RBAC’s recently released 20Q1 outlook assumes that natural gas demand nearly returns to normal at the beginning of 2021. But what if current events change long-term trends in energy consumption? More specifically, suppose that commercial demand is 5% lower in the future and residential demand is 3% higher to simulate a greater percentage of the workforce telecommuting on a more frequent basis.

It is also uncertain the degree to which global transportation will recover throughout the next few years. The study team has assumed steep reductions in oil and gas production, particularly in oil-focused plays, through 2021 in the 20Q1base outlook, but a robust recovery beginning in 2022. The oil glut could persist for quite some time and lead to a long period of low oil prices, driven by lower demand for transportation fuels. RBAC’s “New Normal” scenario assumes that any significant recovery in oil-focused areas will not occur until 2023. Gas production recovery will more likely occur in non-associated gas production in the Marcellus and Haynesville shale formations. To simulate this scenario, the study team reduced future supply curves in liquids-focused areas such as the Permian, Niobrara, Bakken, and Utica by up to 25% relative to the 20Q1base scenario and increased the price elasticity of supply in the Marcellus and Haynesville to induce a quicker supply response from these areas should higher gas prices justify it.

At a high level, the “New Normal” scenario results don’t appear drastically different from the 20Q1base outlook despite large reductions to associated gas production and significant changes to residential and commercial demand. Total US production in the “New Normal” scenario is 1.5 Bcf/d lower during the 2020s at its greatest deviation. Henry Hub prices are only $0.16/MMBtu higher on average in the “New Normal” scenario during the 2020s.

Source: 20Q1base and “New Normal” GPCM Scenarios

However, the scenarios significantly contrast upon closer inspection. Supply growth during the 2020s has shifted away from the Permian and other liquids-focused basins towards the Marcellus and Haynesville shale formations. Permian basin production is on average 3,331 MMcf/d lower in the “New Normal” scenario than 20Q1base, while Haynesville and Marcellus production are 886 MMcf/d and 1,727 MMcf/d higher. These shifts have significant impacts on pipeline flows and regional prices. The GPCM Natural Gas Market Forecasting System™ offers powerful results-reporting to help users understand the complex network effects of changes in the natural gas market. Further, GPCM can be integrated with widely used business analytical tools such as PowerBI. Below are source-to-destination flow reports for the 20Q1base and New Normal scenarios that have been filtered to show the supply sources for the West South-Central census region. The shift away from Permian to Marcellus and Haynesville also means that these locations serve more local demand and Haynesville helps serve LNG export demand.

20Q1base: Supply Sources for the West South-Central Census Region in 2025 (MMcf/d)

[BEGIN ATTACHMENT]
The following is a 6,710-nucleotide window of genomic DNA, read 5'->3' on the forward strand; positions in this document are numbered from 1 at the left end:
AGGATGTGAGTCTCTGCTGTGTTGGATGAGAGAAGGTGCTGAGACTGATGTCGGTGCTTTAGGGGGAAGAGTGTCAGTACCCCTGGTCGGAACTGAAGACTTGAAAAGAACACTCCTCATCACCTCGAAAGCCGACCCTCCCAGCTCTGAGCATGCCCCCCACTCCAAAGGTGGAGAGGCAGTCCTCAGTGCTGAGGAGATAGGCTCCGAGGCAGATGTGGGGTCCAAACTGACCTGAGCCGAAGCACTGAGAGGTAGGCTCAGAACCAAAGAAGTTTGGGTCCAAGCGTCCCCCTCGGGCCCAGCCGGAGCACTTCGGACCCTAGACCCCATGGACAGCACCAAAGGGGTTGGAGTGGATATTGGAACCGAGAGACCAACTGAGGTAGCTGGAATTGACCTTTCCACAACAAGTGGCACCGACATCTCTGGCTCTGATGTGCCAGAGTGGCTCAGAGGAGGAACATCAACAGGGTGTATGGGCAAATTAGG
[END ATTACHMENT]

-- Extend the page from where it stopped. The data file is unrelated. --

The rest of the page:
New Normal: Supply Sources for the West South-Central Census Region (MMcf/d)

In addition, low oil prices will likely lead to higher future gas prices in the Permian basin. Natural gas prices at Waha have been persistently low for years due to a lack of takeaway capacity for the large volumes of associated gas produced in the Permian basin. 20Q1base showed that Permian Highway would only temporarily relieve low gas prices in the area and that additional infrastructure would be required to mitigate continued pipeline congestion. However, with a lower regional production forecast in the “New Normal” scenario this bottleneck in pipeline capacity no longer occurs – a small consolation to producers in the basin. The 20Q1base scenario predicts the need for additional infrastructure near Waha in April 2023. GPCM’s auto-expansion feature allows the modeling system to expand infrastructure when specific economic and timeline hurdles are met.

Source: 20Q1base and “New Normal” GPCM® Scenarios

Like supply, differences in demand in the scenarios are primarily a shift from one location to another. U.S. Commercial demand averages about 500 MMcf/d less in the “New Normal” while residential demand increases by approximately 375 MMcf/d to nearly offset the commercial reduction.

Oil and gas consumption patterns may be altered for some time as people travel less and telecommute more frequently. In contrast to crude oil consumption, total natural gas demand has not been drastically reduced, though there have been significant shifts between some sectors. While natural gas markets have not experienced the same level of turmoil as crude oil markets, the two markets are significantly interconnected. Non-associated gas producers may have an opportunity to meet the void left by declines in associated gas production due to downturns in the oil market, leading to changes in pipeline flows and regional constraints. There are bound to be lasting changes in the aftermath of COVID-19, but a New Normal may not dramatically alter natural gas markets in the long-term.

GPCM provides users a very easy and straightforward method for setting up such scenarios to quickly assess potential market impacts. This report is of the most recent in a series of articles that demonstrate GPCM’s capabilities and ease of use, as RBAC continues to investigate how COVID-19 impacts global gas supply and demand market dynamics.

[1] Energy Information Administration, Today in Energy, April 23, 2020.

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(281) 506-0588 ext. 125